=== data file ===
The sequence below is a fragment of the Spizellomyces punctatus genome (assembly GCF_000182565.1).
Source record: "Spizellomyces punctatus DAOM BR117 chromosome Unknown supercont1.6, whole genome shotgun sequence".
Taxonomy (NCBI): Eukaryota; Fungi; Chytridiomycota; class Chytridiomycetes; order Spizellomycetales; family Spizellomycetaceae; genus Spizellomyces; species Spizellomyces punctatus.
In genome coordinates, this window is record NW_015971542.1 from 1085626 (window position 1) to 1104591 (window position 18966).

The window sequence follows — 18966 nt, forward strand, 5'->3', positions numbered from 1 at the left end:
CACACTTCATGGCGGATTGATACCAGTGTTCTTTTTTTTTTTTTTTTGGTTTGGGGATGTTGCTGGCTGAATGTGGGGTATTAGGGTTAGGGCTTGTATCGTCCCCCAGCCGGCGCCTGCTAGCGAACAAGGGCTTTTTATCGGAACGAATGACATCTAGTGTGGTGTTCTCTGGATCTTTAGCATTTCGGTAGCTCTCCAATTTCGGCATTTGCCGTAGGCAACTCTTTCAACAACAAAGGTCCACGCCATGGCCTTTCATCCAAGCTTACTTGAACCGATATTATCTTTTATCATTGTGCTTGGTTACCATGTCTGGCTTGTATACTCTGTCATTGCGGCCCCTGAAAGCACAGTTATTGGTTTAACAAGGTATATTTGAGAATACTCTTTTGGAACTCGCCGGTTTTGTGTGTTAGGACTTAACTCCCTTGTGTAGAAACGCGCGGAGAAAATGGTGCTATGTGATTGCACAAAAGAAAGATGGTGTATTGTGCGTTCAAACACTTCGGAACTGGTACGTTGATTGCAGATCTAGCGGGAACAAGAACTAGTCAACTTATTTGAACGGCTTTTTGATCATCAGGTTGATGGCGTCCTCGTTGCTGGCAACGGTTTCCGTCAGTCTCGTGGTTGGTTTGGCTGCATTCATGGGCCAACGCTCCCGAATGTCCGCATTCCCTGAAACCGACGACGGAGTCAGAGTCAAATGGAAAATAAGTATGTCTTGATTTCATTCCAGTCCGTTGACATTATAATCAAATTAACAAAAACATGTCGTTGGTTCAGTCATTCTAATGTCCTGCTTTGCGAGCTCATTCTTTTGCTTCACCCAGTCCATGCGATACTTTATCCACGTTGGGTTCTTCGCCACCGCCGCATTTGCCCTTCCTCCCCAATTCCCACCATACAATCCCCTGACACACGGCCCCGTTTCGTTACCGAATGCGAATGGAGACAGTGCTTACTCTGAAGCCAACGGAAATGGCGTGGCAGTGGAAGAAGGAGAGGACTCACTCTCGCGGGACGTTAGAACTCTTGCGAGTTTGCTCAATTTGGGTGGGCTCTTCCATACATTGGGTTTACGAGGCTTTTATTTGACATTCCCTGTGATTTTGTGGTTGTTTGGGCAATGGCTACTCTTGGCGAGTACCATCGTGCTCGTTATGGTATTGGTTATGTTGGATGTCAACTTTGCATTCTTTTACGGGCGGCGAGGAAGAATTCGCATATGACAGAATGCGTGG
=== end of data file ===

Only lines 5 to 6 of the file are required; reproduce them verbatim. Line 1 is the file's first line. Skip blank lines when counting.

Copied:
The window sequence follows — 18966 nt, forward strand, 5'->3', positions numbered from 1 at the left end:
CACACTTCATGGCGGATTGATACCAGTGTTCTTTTTTTTTTTTTTTTGGTTTGGGGATGTTGCTGGCTGAATGTGGGGTATTAGGGTTAGGGCTTGTATCGTCCCCCAGCCGGCGCCTGCTAGCGAACAAGGGCTTTTTATCGGAACGAATGACATCTAGTGTGGTGTTCTCTGGATCTTTAGCATTTCGGTAGCTCTCCAATTTCGGCATTTGCCGTAGGCAACTCTTTCAACAACAAAGGTCCACGCCATGGCCTTTCATCCAAGCTTACTTGAACCGATATTATCTTTTATCATTGTGCTTGGTTACCATGTCTGGCTTGTATACTCTGTCATTGCGGCCCCTGAAAGCACAGTTATTGGTTTAACAAGGTATATTTGAGAATACTCTTTTGGAACTCGCCGGTTTTGTGTGTTAGGACTTAACTCCCTTGTGTAGAAACGCGCGGAGAAAATGGTGCTATGTGATTGCACAAAAGAAAGATGGTGTATTGTGCGTTCAAACACTTCGGAACTGGTACGTTGATTGCAGATCTAGCGGGAACAAGAACTAGTCAACTTATTTGAACGGCTTTTTGATCATCAGGTTGATGGCGTCCTCGTTGCTGGCAACGGTTTCCGTCAGTCTCGTGGTTGGTTTGGCTGCATTCATGGGCCAACGCTCCCGAATGTCCGCATTCCCTGAAACCGACGACGGAGTCAGAGTCAAATGGAAAATAAGTATGTCTTGATTTCATTCCAGTCCGTTGACATTATAATCAAATTAACAAAAACATGTCGTTGGTTCAGTCATTCTAATGTCCTGCTTTGCGAGCTCATTCTTTTGCTTCACCCAGTCCATGCGATACTTTATCCACGTTGGGTTCTTCGCCACCGCCGCATTTGCCCTTCCTCCCCAATTCCCACCATACAATCCCCTGACACACGGCCCCGTTTCGTTACCGAATGCGAATGGAGACAGTGCTTACTCTGAAGCCAACGGAAATGGCGTGGCAGTGGAAGAAGGAGAGGACTCACTCTCGCGGGACGTTAGAACTCTTGCGAGTTTGCTCAATTTGGGTGGGCTCTTCCATACATTGGGTTTACGAGGCTTTTATTTGACATTCCCTGTGATTTTGTGGTTGTTTGGGCAATGGCTACTCTTGGCGAGTACCATCGTGCTCGTTATGGTATTGGTTATGTTGGATGTCAACTTTGCATTCTTTTACGGGCGGCGAGGAAGAATTCGCATATGACAGAATGCGTGG